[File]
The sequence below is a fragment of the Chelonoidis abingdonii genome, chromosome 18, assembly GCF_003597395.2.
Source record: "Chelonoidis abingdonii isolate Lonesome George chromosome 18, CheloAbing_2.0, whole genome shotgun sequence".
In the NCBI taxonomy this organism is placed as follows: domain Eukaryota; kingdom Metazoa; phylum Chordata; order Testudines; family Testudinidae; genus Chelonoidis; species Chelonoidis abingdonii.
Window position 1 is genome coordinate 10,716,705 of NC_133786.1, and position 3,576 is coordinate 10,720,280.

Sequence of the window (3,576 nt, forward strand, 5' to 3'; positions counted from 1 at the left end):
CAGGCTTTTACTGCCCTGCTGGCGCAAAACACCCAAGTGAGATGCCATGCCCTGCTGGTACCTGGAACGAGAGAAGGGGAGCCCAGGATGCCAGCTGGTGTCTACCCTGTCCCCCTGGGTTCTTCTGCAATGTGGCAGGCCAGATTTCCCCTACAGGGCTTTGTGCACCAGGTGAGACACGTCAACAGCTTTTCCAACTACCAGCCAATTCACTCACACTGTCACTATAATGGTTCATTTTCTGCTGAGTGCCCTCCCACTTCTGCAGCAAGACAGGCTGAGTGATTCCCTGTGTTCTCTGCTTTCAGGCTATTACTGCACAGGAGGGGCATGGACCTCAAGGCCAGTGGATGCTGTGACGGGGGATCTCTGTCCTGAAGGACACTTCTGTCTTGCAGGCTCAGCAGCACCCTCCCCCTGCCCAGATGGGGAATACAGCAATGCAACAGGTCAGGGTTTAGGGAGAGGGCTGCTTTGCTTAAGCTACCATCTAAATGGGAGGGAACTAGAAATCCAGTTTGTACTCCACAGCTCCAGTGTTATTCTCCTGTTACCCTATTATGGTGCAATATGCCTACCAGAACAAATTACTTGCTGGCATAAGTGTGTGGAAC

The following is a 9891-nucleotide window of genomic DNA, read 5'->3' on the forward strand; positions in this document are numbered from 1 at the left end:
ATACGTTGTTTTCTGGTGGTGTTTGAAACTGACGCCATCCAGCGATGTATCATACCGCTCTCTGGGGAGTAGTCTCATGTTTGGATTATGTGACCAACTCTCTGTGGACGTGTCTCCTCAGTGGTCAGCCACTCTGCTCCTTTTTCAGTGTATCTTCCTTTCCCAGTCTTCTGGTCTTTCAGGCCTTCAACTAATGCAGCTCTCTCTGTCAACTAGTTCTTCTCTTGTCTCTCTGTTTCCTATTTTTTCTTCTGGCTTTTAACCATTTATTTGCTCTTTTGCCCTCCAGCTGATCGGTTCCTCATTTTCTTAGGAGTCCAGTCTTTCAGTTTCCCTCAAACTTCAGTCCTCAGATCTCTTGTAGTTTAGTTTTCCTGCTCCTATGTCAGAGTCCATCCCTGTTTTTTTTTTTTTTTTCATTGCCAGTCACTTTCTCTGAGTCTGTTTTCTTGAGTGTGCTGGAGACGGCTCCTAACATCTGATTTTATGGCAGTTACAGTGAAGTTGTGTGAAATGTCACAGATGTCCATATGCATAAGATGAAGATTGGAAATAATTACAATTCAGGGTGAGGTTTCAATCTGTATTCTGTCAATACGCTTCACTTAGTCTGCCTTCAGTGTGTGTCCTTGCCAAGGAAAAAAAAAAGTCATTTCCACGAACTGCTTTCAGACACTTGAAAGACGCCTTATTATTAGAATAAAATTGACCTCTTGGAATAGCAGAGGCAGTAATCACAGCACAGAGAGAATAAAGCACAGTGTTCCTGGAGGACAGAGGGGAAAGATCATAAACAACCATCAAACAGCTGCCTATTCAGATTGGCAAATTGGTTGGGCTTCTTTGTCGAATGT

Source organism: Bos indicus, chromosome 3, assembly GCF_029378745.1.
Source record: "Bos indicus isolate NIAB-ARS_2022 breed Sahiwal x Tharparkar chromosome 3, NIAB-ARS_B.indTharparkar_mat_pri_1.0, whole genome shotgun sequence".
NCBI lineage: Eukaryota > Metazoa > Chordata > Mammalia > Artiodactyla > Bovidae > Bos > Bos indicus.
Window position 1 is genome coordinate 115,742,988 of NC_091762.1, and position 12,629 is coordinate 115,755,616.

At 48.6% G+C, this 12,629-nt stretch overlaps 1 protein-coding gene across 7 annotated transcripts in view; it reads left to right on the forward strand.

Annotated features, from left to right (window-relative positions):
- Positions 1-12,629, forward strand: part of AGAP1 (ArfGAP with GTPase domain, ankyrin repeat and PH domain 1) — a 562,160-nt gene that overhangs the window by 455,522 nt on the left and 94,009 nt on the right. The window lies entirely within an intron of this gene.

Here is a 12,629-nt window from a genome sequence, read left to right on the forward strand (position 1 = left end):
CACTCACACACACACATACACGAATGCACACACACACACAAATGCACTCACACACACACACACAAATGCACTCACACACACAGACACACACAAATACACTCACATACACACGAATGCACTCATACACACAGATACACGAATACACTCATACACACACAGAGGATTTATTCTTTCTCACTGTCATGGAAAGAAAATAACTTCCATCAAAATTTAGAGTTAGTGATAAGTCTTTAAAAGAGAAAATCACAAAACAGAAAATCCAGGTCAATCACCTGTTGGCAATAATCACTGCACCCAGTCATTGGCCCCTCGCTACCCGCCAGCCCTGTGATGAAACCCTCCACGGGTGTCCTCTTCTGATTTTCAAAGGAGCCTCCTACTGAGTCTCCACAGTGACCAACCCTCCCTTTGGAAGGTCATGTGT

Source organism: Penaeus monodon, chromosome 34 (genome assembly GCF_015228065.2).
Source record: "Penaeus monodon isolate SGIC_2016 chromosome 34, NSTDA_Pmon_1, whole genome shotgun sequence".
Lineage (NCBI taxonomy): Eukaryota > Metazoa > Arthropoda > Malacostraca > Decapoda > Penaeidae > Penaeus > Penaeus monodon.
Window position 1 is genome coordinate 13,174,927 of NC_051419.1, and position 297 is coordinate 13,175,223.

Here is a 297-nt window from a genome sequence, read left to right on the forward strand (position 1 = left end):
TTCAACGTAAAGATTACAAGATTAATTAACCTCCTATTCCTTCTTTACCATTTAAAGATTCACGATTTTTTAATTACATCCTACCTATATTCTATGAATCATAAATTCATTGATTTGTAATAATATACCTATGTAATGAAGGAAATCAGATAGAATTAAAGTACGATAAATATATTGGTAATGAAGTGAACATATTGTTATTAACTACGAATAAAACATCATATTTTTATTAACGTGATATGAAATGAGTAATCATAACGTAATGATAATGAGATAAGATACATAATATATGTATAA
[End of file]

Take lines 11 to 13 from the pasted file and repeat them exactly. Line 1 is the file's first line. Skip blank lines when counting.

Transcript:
NCBI lineage: Eukaryota > Metazoa > Chordata > Mammalia > Artiodactyla > Bovidae > Bos > Bos indicus.
Window position 1 is genome coordinate 115,742,988 of NC_091762.1, and position 12,629 is coordinate 115,755,616.

At 48.6% G+C, this 12,629-nt stretch overlaps 1 protein-coding gene across 7 annotated transcripts in view; it reads left to right on the forward strand.